combat settings red dead 2

Best settings for combat in Red Dead Redemption 2

For some, the default settings in Red Dead Redemption 2 feel a bit clunky and too slow. Personally, I don’t think it’s too bad, but it can be improved. The settings below are the settings that I use in the game and I think it makes combat a bit more enjoyable:

Turn off Auto-Lock while on foot

Auto-lock is good, but it takes away from the combat because all you have to do is aim down the sights while looking in an enemies general direction and it will put your crosshair directly over them. It makes everything a bit too easy, plus it’s like a super-strong magnet, which makes it hard to move your crosshair up to the head if you’re going for a fatal one shot kill. Luckily, you’re able to turn auto aim off in the settings menu; simply head to settings and then controls and look for the ‘Targeting’ section, then change ‘Lock-On Mode (On Foot)’ to ‘Free Aim’.

I would suggest keeping auto aim turned on for when you’re mounted. Trying to hit targets with free aim turned on while riding your horse can be very difficult.

Turn up Acceleration and Sensitivity

When using the default settings with auto aim turned off you aim very slowly. Luckily, by turning up the look sensitivity and acceleration this problem goes away. You’ll have to play around with it a bit to find the best level for you, but personally, I turn it all the way up—go fast or go home.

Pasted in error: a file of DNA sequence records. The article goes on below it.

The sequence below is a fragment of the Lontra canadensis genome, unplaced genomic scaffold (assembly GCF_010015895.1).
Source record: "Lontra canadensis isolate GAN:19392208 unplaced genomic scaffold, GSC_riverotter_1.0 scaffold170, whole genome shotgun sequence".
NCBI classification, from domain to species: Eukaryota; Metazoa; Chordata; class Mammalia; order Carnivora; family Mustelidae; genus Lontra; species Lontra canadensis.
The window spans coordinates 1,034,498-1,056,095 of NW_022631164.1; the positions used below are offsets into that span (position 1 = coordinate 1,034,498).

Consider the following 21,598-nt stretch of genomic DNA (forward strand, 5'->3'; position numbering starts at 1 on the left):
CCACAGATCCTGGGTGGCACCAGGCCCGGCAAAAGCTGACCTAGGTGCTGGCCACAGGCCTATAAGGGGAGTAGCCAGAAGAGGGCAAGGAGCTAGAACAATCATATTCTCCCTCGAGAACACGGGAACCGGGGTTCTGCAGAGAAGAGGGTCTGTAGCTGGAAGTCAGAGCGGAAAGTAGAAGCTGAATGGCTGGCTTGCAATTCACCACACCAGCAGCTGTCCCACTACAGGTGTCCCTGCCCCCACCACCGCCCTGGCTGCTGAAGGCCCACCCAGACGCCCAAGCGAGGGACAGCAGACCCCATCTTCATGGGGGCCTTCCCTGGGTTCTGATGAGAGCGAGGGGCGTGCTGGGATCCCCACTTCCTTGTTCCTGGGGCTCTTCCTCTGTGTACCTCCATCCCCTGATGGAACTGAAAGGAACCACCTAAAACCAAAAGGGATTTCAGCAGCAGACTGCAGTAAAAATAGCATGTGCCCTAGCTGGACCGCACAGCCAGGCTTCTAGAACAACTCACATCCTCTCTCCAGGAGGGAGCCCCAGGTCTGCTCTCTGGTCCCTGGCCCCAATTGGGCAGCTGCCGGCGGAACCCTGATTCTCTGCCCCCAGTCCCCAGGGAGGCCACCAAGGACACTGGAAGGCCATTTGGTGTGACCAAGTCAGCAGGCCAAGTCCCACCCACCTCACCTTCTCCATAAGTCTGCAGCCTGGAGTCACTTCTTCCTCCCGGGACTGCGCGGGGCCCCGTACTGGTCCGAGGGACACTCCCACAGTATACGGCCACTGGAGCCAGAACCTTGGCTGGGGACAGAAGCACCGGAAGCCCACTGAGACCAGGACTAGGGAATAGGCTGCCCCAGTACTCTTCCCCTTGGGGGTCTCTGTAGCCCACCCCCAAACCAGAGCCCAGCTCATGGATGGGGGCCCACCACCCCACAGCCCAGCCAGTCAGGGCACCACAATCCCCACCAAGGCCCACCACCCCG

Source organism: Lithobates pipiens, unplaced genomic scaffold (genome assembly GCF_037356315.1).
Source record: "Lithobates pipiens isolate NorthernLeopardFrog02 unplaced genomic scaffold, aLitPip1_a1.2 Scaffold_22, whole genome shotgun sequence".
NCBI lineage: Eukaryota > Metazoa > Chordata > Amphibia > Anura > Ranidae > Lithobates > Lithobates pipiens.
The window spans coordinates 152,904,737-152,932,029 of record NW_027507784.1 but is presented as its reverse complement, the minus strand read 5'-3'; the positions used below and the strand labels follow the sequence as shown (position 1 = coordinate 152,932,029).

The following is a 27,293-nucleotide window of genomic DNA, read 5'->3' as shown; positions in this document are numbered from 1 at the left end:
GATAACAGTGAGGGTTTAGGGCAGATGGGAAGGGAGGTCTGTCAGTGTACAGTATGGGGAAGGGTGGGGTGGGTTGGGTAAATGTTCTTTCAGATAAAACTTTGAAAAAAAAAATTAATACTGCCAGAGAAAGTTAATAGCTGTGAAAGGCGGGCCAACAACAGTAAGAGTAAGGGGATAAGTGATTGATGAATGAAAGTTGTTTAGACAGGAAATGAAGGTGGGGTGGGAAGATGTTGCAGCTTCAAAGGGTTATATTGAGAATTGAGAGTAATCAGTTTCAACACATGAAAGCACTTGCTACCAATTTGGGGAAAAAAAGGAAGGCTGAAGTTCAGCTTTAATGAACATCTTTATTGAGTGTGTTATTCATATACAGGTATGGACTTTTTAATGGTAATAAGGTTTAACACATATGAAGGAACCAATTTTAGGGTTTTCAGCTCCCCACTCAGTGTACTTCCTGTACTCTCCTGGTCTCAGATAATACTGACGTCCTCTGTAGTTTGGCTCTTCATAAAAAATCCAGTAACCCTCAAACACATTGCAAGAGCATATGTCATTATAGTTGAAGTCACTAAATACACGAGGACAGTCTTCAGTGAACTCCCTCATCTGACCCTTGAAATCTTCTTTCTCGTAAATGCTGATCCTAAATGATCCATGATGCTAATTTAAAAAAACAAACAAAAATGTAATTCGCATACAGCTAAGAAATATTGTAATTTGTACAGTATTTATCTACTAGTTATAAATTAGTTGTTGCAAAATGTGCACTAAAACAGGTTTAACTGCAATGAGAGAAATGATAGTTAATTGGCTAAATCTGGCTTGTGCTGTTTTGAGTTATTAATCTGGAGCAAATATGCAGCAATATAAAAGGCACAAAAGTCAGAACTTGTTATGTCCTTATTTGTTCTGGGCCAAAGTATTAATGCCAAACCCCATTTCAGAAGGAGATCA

This doesn’t just help with aiming, it also speeds up the rate at which you can loot bodies and items, as you can look around faster.

FPS Mode might be for you

Red Dead 2 comes with a control scheme called ‘FPS Mode’. This doesn’t really change too much, other than changing the sprint button from A/X to clicking in the left analog stick, similar to most other games. You might not like it, but it’s worth a try!

Turn Dead Zone either down or off completely

If you don’t know what dead zone is, let me explain before I tell you to turn it off. Essentially, having dead zone on means that there’s a small buffer zone before the analog stick recognises movement, so in order to move your point of view a little, you have to move the analog stick even further. Does that make sense?

By turning this all the way down—or even off—your analog stick will be more sensitive, which means you can aim quicker. If you have an old controller that’s on it’s last legs you might want to keep it on a little; the best advice I can give is to try it yourself and set it to a level you feel comfortable with.

Try fighting in First-Person Mode

As mentioned in our Red Dead Redemption 2 Tips guide, the first-person mode in the game is done really well. It feels polished and you could potentially play the whole game using this camera angle. Personally, I prefer third-person, especially when travelling, but I have been known to switch to first-person from time to time, especially when there’s a lot of enemies trying to kill me.

If you do like to fight in first-person mode then I would highly suggest you turn on ‘First Person Aim Auto-Center (While Mounted)’. Turning this on will essentially allow you to lock on to enemies when you target them while on your horse and in the first person view mode. Without this, killing bad guys can be bothersome.

That’s about it for the best combat settings. Do you have a setup that you think works better? Let us know in the comments and we will try them out!

Check out our other Red Dead Redemption 2 Guides:






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